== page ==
Monday, September 03, 2007

Books Read, and Audio too

Among the Impostors (Shadow Children) by Margaret Peterson Haddix

Already I read this the 2nd of this series. Usually it takes me forever and a day to get to the next one. I've been trying to whittle down the number of library books I have checked out. I can read these kids' books in an hour, so there you are. It wasn't quite as interesting to me as the first one, with the boy in the attic, but still a good book for the reluctant boy reader. Now the boy is in a school with a fake identity, and living through the particular hell of hazing of the new kid. Oddly, the school has no windows and kids aren't normally allowed outside. Teachers don't seem to worry about whether he's in the right class or is learning. One day he finds an open door that leads him to a woods. Taking a respite from the bewildering classes and the cruel classmates, he finds a new boldness, and intrigue.
Skellig by David Almond
A boy, Michael, and his parents are worried about his new baby sister. Born too soon, she has to return to the hospital soon after they finally bring her home. The old garage of their recently bought home is full of the discarded stuff of a lifetime, and threatens to fall in at any moment. The boy is warned to keep out, but something gets his attention and of course he explores. The whole house needs repair, and while the mom stays with baby in the hospital, the boy and his dad fix up the house. Michael meets a new friend, a girl named Mina, and learns from her while he also gets to know the creature in the decrepit garage.

Funny thing, as I googled skellig, I found Skellig Michael must be the rocky island that my neighbor visited in Ireland, with the beehive-shaped monasteries that inspired his pottery in the faery garden. This opens up more ideas about just what the creature called Skellig is in the book.

I found Skellig slightly ominous, sitting in the garage with dead beetles and flies for food, somehow staying alive but unable to move due to Arthur Itis. Would he prove to be a vampire-like creature, sucking the life energy from little boys? Yet the boy and his new friend aren't afraid and help the odd man, and in the end the story is all about love.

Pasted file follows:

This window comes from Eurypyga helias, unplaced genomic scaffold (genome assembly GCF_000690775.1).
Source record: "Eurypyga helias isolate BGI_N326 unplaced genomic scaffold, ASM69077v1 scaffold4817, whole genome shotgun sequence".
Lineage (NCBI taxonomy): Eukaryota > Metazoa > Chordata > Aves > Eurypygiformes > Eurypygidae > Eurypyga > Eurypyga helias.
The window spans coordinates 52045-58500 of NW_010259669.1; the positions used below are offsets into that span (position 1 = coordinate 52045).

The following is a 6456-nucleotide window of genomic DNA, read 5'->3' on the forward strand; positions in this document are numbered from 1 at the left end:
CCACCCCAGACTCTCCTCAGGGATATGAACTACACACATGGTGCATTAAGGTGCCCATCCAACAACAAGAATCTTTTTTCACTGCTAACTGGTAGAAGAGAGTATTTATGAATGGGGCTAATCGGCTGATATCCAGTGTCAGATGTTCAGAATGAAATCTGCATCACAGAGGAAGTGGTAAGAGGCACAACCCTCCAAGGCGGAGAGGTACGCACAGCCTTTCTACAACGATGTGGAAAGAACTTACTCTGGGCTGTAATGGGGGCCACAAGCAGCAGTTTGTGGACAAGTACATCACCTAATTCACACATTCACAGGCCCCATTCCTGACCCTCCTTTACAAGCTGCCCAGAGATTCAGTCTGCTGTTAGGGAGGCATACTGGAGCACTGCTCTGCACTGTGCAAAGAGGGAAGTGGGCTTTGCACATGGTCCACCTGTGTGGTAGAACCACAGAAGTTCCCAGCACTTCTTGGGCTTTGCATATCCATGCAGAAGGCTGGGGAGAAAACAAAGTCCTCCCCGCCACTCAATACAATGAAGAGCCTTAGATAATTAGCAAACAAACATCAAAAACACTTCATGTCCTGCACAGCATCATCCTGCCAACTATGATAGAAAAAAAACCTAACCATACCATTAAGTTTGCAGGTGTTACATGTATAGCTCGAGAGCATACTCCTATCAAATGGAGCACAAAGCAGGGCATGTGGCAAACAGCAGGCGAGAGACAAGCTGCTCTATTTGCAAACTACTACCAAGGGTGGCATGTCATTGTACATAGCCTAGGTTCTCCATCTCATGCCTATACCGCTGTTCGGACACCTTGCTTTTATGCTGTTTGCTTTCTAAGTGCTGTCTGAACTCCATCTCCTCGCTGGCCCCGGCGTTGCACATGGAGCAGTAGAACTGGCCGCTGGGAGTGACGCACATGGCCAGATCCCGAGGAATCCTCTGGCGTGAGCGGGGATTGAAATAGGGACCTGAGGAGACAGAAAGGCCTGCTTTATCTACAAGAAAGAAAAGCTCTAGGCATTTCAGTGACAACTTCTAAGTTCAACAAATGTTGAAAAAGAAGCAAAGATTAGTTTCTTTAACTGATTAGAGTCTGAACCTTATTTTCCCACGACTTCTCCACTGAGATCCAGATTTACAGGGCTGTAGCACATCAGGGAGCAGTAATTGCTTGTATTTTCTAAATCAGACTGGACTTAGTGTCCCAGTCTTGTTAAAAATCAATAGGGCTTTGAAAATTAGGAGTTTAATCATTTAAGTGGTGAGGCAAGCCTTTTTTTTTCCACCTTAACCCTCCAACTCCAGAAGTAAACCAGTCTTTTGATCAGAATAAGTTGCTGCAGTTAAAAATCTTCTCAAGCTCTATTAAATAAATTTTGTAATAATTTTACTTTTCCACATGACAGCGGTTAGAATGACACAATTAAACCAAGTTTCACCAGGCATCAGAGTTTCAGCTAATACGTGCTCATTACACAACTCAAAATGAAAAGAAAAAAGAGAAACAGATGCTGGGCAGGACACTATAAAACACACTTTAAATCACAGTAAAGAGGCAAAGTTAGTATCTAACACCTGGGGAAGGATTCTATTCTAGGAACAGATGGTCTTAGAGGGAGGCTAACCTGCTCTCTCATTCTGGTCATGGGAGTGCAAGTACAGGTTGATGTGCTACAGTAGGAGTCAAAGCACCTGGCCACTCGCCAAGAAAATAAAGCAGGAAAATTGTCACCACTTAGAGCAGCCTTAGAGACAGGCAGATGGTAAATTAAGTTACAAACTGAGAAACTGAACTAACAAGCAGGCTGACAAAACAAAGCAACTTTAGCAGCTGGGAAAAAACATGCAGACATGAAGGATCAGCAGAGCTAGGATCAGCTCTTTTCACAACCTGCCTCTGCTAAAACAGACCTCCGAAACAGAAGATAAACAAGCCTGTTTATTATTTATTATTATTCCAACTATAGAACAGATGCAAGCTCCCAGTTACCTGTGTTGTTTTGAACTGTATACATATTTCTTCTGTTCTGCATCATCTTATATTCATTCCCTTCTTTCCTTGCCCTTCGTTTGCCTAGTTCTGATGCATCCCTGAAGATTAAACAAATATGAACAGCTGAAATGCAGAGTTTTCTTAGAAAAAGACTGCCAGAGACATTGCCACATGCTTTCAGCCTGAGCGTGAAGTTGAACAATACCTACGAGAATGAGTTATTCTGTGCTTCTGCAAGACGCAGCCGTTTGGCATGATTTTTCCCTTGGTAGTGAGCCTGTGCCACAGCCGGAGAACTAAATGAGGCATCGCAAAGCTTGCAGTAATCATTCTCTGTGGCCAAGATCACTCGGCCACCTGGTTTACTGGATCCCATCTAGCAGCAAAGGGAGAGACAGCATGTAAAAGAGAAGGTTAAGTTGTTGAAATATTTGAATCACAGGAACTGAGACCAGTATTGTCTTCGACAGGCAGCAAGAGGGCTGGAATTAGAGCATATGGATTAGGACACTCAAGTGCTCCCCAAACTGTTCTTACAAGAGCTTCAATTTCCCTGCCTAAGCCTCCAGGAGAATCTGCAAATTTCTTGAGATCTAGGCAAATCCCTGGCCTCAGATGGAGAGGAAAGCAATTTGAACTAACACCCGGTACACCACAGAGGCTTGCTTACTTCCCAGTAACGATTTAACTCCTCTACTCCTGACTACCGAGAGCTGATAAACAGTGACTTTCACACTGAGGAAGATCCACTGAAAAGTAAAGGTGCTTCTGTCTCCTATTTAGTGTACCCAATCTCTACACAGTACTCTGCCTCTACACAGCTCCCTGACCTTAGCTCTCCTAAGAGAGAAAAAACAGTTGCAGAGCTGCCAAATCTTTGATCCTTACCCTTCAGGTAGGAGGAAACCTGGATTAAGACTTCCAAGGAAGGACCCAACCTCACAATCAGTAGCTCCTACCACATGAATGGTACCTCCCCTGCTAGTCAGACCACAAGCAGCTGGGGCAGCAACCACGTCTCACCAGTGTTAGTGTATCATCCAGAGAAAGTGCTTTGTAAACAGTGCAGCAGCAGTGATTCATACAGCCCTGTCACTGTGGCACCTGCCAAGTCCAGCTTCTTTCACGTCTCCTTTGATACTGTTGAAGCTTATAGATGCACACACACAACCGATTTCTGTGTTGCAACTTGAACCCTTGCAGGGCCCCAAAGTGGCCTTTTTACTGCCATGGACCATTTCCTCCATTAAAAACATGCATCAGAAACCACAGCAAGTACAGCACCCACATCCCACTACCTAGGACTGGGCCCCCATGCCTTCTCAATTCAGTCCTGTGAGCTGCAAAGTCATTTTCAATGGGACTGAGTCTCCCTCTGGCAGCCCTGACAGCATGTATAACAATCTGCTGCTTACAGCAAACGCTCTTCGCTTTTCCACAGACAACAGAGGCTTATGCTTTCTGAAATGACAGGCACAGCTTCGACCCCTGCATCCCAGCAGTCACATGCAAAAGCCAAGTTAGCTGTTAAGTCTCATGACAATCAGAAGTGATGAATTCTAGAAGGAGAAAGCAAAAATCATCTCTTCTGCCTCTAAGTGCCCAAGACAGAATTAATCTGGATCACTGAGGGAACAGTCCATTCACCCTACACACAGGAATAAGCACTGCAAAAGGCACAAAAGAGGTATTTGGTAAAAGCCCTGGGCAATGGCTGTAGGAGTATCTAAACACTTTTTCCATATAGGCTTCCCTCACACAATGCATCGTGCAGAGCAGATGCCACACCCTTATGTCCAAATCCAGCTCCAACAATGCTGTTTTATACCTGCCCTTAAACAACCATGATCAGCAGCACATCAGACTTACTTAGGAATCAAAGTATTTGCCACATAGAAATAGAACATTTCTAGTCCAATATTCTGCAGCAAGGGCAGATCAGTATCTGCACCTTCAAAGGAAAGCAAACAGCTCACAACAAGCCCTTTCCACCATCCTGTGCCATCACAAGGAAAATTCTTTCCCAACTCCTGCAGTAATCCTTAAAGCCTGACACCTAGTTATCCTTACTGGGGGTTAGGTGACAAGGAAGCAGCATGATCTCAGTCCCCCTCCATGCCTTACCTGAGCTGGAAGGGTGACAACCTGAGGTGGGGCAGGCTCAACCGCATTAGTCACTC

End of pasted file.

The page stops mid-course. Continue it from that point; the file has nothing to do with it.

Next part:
Beka Cooper Book 1: Terrier by Tamora Pierce, read by Susan Denaker
I've tried a couple of times in the past to listen to books. If I was just sitting there, I got too sleepy to listen. The voice would weave me in and out of a hypnotized consciousness. If I was doing something while listening, I would forget to listen and miss whole chunks of the book.
But somebody on a library email list said she's started listening to books while she went for a walk. She said she would keep walking because she would want to finish the CD. I was intrigued, so I thought I'd check it out. That very day, my workday almost done, no time left to go browse the shelves, my breaks all used, I remembered I thought I'd try a talking book. I hadn't given a single thought about what book I might like to start with. I've always meant to listen to the Pullman books, and the Potter books, because so often people have said those readings are particularly good. But again, no time to browse the shelves, and those were unlikely to be on the shelves anyway. Besides, I've read those.
I walked by a book truck waiting to be shelved. I just might find something in the teen section. I see a thick CD case, pull it off. Ah HAH. Tamora Pierce. Whenever youth librarians find out my reading preferences, they tell me I must read Tamora Pierce. I still hadn't got around to it. And this is the first book in a series. How lucky is that? I checked it out. I couldn't have been luckier I think.
I am absolutely loving the walking while listening to a book thing. It got even better after the second CD when I realized I could dig out that IPod Nano that Steve received as an incentive from work. I have now finally entered the IPod age. This book particularly got me hooked. You know, don't you, that an audio book goes much sloooooower than a book read silently? I find myself getting impatient for my next installment.
Will Beka Cooper, guardswoman in training, find more clues to the kidnapper/murder cases? I just must hear the reader, Susan Denaker, say "puppy" in that superior sexy way she has. Phrases swim through my head in ways a silently read book never does. Will this puppy (a dog/police guard in training), succumb to the wiles of her sexy neighbor who is also on the other side of the law? Denaker's reading has me convinced this sultry rake will have at least a kiss before the book's end. What other clues will the ghosts that ride the pigeons give to the earnest Beka? She's already earning the fine name of Terrier. It's true, I do keep walking more, even though I don't have a CD to get to the end of. Then, I keep listening for awhile when I get back home, until my ears say, no more voices in my eardrums please. I admit, I've been cheating a little, listening some while on the bus too, but later, I still get out and walk to listen.

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